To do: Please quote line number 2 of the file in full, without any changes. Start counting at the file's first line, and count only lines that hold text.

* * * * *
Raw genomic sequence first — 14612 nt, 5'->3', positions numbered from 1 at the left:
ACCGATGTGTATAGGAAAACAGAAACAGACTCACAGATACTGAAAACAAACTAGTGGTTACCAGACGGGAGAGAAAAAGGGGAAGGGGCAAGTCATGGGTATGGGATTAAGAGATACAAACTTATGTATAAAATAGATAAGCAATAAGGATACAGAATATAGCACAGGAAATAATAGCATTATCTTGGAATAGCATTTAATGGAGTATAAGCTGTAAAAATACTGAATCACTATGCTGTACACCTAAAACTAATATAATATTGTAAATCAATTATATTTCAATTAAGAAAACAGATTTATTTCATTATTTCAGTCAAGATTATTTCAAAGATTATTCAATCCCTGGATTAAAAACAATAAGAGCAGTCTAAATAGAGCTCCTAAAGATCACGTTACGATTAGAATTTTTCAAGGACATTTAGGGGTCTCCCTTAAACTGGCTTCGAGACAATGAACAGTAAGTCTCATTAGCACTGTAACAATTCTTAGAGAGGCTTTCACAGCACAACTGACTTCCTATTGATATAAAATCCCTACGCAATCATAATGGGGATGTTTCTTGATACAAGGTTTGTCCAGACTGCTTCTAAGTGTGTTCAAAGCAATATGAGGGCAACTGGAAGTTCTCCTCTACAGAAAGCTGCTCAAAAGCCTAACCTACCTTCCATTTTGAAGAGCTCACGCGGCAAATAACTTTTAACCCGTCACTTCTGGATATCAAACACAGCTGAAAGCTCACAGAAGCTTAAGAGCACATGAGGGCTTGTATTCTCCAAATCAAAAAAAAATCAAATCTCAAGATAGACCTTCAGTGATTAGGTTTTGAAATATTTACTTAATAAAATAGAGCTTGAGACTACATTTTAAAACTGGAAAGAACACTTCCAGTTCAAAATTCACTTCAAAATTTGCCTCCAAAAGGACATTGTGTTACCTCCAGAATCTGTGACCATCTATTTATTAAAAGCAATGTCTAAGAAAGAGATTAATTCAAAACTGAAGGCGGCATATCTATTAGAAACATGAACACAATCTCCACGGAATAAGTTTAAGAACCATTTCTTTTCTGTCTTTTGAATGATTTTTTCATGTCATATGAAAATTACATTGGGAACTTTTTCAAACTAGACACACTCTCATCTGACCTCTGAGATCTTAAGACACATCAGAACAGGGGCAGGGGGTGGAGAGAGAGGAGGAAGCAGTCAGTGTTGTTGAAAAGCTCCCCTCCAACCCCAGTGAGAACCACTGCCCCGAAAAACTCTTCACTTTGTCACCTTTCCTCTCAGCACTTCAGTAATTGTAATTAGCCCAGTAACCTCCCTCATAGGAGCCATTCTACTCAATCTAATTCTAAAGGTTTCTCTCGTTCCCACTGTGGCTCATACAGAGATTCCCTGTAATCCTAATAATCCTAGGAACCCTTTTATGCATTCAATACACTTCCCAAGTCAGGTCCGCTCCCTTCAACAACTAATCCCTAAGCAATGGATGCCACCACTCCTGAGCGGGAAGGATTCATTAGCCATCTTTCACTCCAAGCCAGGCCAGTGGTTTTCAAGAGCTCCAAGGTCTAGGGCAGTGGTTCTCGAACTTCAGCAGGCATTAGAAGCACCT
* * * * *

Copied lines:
ACCGATGTGTATAGGAAAACAGAAACAGACTCACAGATACTGAAAACAAACTAGTGGTTACCAGACGGGAGAGAAAAAGGGGAAGGGGCAAGTCATGGGTATGGGATTAAGAGATACAAACTTATGTATAAAATAGATAAGCAATAAGGATACAGAATATAGCACAGGAAATAATAGCATTATCTTGGAATAGCATTTAATGGAGTATAAGCTGTAAAAATACTGAATCACTATGCTGTACACCTAAAACTAATATAATATTGTAAATCAATTATATTTCAATTAAGAAAACAGATTTATTTCATTATTTCAGTCAAGATTATTTCAAAGATTATTCAATCCCTGGATTAAAAACAATAAGAGCAGTCTAAATAGAGCTCCTAAAGATCACGTTACGATTAGAATTTTTCAAGGACATTTAGGGGTCTCCCTTAAACTGGCTTCGAGACAATGAACAGTAAGTCTCATTAGCACTGTAACAATTCTTAGAGAGGCTTTCACAGCACAACTGACTTCCTATTGATATAAAATCCCTACGCAATCATAATGGGGATGTTTCTTGATACAAGGTTTGTCCAGACTGCTTCTAAGTGTGTTCAAAGCAATATGAGGGCAACTGGAAGTTCTCCTCTACAGAAAGCTGCTCAAAAGCCTAACCTACCTTCCATTTTGAAGAGCTCACGCGGCAAATAACTTTTAACCCGTCACTTCTGGATATCAAACACAGCTGAAAGCTCACAGAAGCTTAAGAGCACATGAGGGCTTGTATTCTCCAAATCAAAAAAAAATCAAATCTCAAGATAGACCTTCAGTGATTAGGTTTTGAAATATTTACTTAATAAAATAGAGCTTGAGACTACATTTTAAAACTGGAAAGAACACTTCCAGTTCAAAATTCACTTCAAAATTTGCCTCCAAAAGGACATTGTGTTACCTCCAGAATCTGTGACCATCTATTTATTAAAAGCAATGTCTAAGAAAGAGATTAATTCAAAACTGAAGGCGGCATATCTATTAGAAACATGAACACAATCTCCACGGAATAAGTTTAAGAACCATTTCTTTTCTGTCTTTTGAATGATTTTTTCATGTCATATGAAAATTACATTGGGAACTTTTTCAAACTAGACACACTCTCATCTGACCTCTGAGATCTTAAGACACATCAGAACAGGGGCAGGGGGTGGAGAGAGAGGAGGAAGCAGTCAGTGTTGTTGAAAAGCTCCCCTCCAACCCCAGTGAGAACCACTGCCCCGAAAAACTCTTCACTTTGTCACCTTTCCTCTCAGCACTTCAGTAATTGTAATTAGCCCAGTAACCTCCCTCATAGGAGCCATTCTACTCAATCTAATTCTAAAGGTTTCTCTCGTTCCCACTGTGGCTCATACAGAGATTCCCTGTAATCCTAATAATCCTAGGAACCCTTTTATGCATTCAATACACTTCCCAAGTCAGGTCCGCTCCCTTCAACAACTAATCCCTAAGCAATGGATGCCACCACTCCTGAGCGGGAAGGATTCATTAGCCATCTTTCACTCCAAGCCAGGCCAGTGGTTTTCAAGAGCTCCAAGGTCTAGGGCAGTGGTTCTCGAACTTCAGCAGGCATTAGAAGCACCT